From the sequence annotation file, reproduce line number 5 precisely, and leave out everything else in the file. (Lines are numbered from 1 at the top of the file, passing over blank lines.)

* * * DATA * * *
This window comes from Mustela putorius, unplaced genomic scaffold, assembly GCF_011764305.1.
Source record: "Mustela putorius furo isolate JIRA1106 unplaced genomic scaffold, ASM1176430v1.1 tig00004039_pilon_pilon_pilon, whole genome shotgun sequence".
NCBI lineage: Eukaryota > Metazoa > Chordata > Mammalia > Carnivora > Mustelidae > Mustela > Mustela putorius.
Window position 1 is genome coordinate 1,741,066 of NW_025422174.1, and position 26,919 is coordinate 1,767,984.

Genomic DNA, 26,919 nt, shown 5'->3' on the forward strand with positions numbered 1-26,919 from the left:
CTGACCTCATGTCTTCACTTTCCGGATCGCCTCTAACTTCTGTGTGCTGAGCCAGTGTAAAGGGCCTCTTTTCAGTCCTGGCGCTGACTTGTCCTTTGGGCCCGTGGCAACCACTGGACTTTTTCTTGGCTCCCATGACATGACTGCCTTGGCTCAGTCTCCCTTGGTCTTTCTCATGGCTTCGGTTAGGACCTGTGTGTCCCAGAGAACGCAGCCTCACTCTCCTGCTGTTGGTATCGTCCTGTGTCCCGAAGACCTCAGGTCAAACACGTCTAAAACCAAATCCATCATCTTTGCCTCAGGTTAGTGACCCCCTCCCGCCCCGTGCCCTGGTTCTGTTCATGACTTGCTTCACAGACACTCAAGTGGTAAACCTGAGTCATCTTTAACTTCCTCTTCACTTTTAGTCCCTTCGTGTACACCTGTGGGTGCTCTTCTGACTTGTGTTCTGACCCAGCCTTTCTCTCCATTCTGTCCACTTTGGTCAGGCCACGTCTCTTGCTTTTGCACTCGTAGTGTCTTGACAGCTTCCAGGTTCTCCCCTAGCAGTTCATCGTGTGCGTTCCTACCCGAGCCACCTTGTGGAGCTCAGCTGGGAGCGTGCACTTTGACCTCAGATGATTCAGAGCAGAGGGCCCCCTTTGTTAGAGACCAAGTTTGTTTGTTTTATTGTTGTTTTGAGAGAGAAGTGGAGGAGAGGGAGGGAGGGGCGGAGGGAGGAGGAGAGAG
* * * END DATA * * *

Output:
Genomic DNA, 26,919 nt, shown 5'->3' on the forward strand with positions numbered 1-26,919 from the left: